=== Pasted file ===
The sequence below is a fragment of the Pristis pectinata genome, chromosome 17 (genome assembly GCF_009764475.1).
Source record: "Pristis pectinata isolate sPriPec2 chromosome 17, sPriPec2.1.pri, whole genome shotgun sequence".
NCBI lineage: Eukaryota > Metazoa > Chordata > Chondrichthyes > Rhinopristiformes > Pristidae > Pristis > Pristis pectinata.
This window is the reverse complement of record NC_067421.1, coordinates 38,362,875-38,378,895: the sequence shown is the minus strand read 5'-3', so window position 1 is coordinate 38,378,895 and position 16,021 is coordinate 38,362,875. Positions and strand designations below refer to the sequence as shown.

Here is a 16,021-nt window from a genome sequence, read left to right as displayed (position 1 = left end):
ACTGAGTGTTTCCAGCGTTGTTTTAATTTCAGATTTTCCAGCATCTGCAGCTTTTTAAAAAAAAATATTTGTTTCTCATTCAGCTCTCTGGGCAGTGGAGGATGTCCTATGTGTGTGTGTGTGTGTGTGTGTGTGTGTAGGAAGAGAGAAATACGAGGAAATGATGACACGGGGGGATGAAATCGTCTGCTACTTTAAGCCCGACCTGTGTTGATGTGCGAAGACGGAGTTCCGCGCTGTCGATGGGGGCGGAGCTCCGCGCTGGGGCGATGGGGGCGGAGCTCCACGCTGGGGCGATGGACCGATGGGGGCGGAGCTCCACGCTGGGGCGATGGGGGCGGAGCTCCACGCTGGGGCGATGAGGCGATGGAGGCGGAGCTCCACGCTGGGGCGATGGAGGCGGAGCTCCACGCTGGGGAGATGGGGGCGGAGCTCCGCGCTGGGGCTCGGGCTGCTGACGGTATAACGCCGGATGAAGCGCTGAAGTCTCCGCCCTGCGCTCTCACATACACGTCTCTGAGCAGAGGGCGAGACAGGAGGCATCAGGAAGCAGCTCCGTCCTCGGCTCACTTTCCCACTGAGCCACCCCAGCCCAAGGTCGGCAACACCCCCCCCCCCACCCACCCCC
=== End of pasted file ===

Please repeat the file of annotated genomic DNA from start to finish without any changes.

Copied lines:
The sequence below is a fragment of the Pristis pectinata genome, chromosome 17 (genome assembly GCF_009764475.1).
Source record: "Pristis pectinata isolate sPriPec2 chromosome 17, sPriPec2.1.pri, whole genome shotgun sequence".
NCBI lineage: Eukaryota > Metazoa > Chordata > Chondrichthyes > Rhinopristiformes > Pristidae > Pristis > Pristis pectinata.
This window is the reverse complement of record NC_067421.1, coordinates 38,362,875-38,378,895: the sequence shown is the minus strand read 5'-3', so window position 1 is coordinate 38,378,895 and position 16,021 is coordinate 38,362,875. Positions and strand designations below refer to the sequence as shown.

Here is a 16,021-nt window from a genome sequence, read left to right as displayed (position 1 = left end):
ACTGAGTGTTTCCAGCGTTGTTTTAATTTCAGATTTTCCAGCATCTGCAGCTTTTTAAAAAAAAATATTTGTTTCTCATTCAGCTCTCTGGGCAGTGGAGGATGTCCTATGTGTGTGTGTGTGTGTGTGTGTGTGTGTAGGAAGAGAGAAATACGAGGAAATGATGACACGGGGGGATGAAATCGTCTGCTACTTTAAGCCCGACCTGTGTTGATGTGCGAAGACGGAGTTCCGCGCTGTCGATGGGGGCGGAGCTCCGCGCTGGGGCGATGGGGGCGGAGCTCCACGCTGGGGCGATGGACCGATGGGGGCGGAGCTCCACGCTGGGGCGATGGGGGCGGAGCTCCACGCTGGGGCGATGAGGCGATGGAGGCGGAGCTCCACGCTGGGGCGATGGAGGCGGAGCTCCACGCTGGGGAGATGGGGGCGGAGCTCCGCGCTGGGGCTCGGGCTGCTGACGGTATAACGCCGGATGAAGCGCTGAAGTCTCCGCCCTGCGCTCTCACATACACGTCTCTGAGCAGAGGGCGAGACAGGAGGCATCAGGAAGCAGCTCCGTCCTCGGCTCACTTTCCCACTGAGCCACCCCAGCCCAAGGTCGGCAACACCCCCCCCCCCACCCACCCCC